Treatment is typically for at least six months and people with weakened immune systems may be given antibiotics for a year or longer. Due to the long-term nature of tuberculosis treatment, patients will be closely monitored during and after treatment to ensure the best chances of avoiding a relapse.

There is currently no vaccine available for tuberculosis. It has been proposed that a vaccine containing two different components be used: an outer surface protein and an internal acid-fast bacteria component. The vaccine is not yet available for human use.

Tuberculosis is a common disease that affects nearly three percent of the world’s population. It primarily affects people who have a weakened immune system and spreads through the air. It typically attacks the lungs, but it can also attack the bones and lymph nodes.

Tuberculosis is typically treated with a combination of antibiotics for anywhere from six months to a year. While most people respond well to treatment, there is always a small chance of a treatment-resistant infection or tuberculosis reactivation years after successful treatment. This has made some government officials call for mandatory tuberculosis testing.

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The tuberculosis bacterium was first seen by Antonie van Leeuwenhoek in the mid 1600s, but it wasn’t until 1882 that the bacterium was identified by Robert Koch. The discovery was more than fifty years ahead of its time, as the medical community at the time believed that the disease was caused by a lack of hygiene.

The most common type of tuberculosis is pulmonary tuberculosis, which typically affects the lungs. It is spread through airborne transmission when people who are infected talk, cough, or sneeze.

The second most common type of tuberculosis is laryngeal tuberculosis, which is found in the vocal cords and respiratory system. Laryngeal tuberculosis is found most commonly in people who smoke or drink a lot of alcohol.

Tuberculosis can also affect other organs in the body, such as the kidney and spinal column.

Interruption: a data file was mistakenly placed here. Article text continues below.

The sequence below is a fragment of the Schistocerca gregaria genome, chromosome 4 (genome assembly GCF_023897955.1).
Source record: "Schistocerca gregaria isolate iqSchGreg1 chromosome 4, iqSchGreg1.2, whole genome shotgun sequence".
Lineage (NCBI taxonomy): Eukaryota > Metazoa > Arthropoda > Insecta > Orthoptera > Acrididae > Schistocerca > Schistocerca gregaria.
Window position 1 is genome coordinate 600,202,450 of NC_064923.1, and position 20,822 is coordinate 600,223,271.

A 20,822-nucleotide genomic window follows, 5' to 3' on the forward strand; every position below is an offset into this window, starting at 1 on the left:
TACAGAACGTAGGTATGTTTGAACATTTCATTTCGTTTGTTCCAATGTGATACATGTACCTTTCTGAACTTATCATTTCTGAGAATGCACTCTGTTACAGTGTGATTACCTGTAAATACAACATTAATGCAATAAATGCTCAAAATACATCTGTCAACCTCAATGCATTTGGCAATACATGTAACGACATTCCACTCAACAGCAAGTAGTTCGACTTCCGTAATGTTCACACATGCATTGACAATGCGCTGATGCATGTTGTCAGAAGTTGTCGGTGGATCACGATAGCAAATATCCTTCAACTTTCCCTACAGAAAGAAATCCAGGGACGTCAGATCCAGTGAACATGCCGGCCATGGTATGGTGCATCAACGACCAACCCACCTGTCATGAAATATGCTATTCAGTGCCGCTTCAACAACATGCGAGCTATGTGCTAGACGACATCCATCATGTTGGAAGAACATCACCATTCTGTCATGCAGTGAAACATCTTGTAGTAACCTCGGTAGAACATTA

Tuberculosis used to be one of the biggest killers of people, but thanks to the advent of antibiotics it is much easier to treat and cure.

However, as the human body has become more resistant to antibiotics and as tuberculosis bacteria have become resistant to drugs, tuberculosis has re-emerged as a killer.

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The World Health Organization estimates that nearly eight million people contract tuberculosis every year and nearly two million people die from it annually.

This is a significant rise from the eight million people who died from tuberculosis in the entire twentieth century.

Thankfully, medical science has taken notice and several new drugs have been developed to help prevent and treat tuberculosis. One of the most promising treatments is a four-drug combination treatment regimen.

This regimen is currently being implemented in more than 100 high-burden countries, and most recently in the Democratic Republic of the Congo.

While this is certainly a good start, it is predicted that the treatment will fail in some areas due to drug resistance and ongoing conflict in the area.

The World Health Organization has also called for a preventative vaccine, but it won’t be available for at least five to ten years. Other countries, such as the United States, have not contributed to the funding of the vaccine.

The vaccine has been tested on humans and it shows promise for the future. However, there is some risk of side effects, such as joint pain and headaches.

In this day and age, it is important that a vaccine be developed as soon as possible in order to ensure that this deadly disease does not cause a massive epidemic.

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While tuberculosis is not as easily communicable as some other illnesses, it can still be spread through the air when a contagious individual speaks, coughs, or sneezes. It can also be contracted through prolonged exposure to an infected person, such as living in the same household or working in the same area.

In short, the best way to avoid tuberculosis is to have your vaccinations and get checked out if you are a high-risk individual such as an immigrant or a health care worker.

If you do have tuberculosis, it is best to seek treatment as soon as possible in order to avoid complications. If you know you have been in close contact with someone who has tuberculosis, contact your local health department immediately.

Tuberculosis can potentially be beaten. However, it will take time and effort in order to achieve this.

Fortunately, there is a bright future for people of all nations if they can put aside their differences and work for the common good.

After all, tuberculosis doesn’t know politics. It just attacks the human body. It doesn’t care if you’re a soldier, a doctor, or an everyday civilian.

In fact, it is the everyday civilian who is most at risk of all. The soldier and the doctor are likely to get treatment, but that civilian might not have access to healthcare.

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If we work together, we can achieve our goal of making tuberculosis a disease of the past.

Thank you.

Sources & references used in this article:

Obesity and Deep Vein Thrombosis (DVT)

Retained Placenta